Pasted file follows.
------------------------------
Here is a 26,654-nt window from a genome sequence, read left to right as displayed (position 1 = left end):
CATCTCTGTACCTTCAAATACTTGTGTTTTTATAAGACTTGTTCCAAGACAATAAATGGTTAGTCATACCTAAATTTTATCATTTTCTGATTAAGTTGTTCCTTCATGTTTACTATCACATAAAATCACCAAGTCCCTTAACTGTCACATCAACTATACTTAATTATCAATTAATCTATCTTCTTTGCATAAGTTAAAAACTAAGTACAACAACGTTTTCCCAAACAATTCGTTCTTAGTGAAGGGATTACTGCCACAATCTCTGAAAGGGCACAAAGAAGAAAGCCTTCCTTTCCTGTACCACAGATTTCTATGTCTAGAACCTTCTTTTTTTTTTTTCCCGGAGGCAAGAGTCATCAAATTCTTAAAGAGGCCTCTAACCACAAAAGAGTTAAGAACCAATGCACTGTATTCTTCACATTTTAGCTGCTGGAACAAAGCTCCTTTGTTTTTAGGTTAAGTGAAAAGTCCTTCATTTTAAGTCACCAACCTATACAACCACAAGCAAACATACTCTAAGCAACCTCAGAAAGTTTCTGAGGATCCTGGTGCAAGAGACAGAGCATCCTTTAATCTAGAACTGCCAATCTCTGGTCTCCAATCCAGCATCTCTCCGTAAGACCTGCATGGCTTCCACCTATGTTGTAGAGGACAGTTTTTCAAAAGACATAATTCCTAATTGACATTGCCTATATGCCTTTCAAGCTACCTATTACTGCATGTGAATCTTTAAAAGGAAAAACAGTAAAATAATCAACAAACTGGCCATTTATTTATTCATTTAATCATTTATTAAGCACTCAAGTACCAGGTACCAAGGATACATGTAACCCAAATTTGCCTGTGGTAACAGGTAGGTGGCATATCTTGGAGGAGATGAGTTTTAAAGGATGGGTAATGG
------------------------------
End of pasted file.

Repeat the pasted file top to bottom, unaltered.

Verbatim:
Here is a 26,654-nt window from a genome sequence, read left to right as displayed (position 1 = left end):
CATCTCTGTACCTTCAAATACTTGTGTTTTTATAAGACTTGTTCCAAGACAATAAATGGTTAGTCATACCTAAATTTTATCATTTTCTGATTAAGTTGTTCCTTCATGTTTACTATCACATAAAATCACCAAGTCCCTTAACTGTCACATCAACTATACTTAATTATCAATTAATCTATCTTCTTTGCATAAGTTAAAAACTAAGTACAACAACGTTTTCCCAAACAATTCGTTCTTAGTGAAGGGATTACTGCCACAATCTCTGAAAGGGCACAAAGAAGAAAGCCTTCCTTTCCTGTACCACAGATTTCTATGTCTAGAACCTTCTTTTTTTTTTTTCCCGGAGGCAAGAGTCATCAAATTCTTAAAGAGGCCTCTAACCACAAAAGAGTTAAGAACCAATGCACTGTATTCTTCACATTTTAGCTGCTGGAACAAAGCTCCTTTGTTTTTAGGTTAAGTGAAAAGTCCTTCATTTTAAGTCACCAACCTATACAACCACAAGCAAACATACTCTAAGCAACCTCAGAAAGTTTCTGAGGATCCTGGTGCAAGAGACAGAGCATCCTTTAATCTAGAACTGCCAATCTCTGGTCTCCAATCCAGCATCTCTCCGTAAGACCTGCATGGCTTCCACCTATGTTGTAGAGGACAGTTTTTCAAAAGACATAATTCCTAATTGACATTGCCTATATGCCTTTCAAGCTACCTATTACTGCATGTGAATCTTTAAAAGGAAAAACAGTAAAATAATCAACAAACTGGCCATTTATTTATTCATTTAATCATTTATTAAGCACTCAAGTACCAGGTACCAAGGATACATGTAACCCAAATTTGCCTGTGGTAACAGGTAGGTGGCATATCTTGGAGGAGATGAGTTTTAAAGGATGGGTAATGG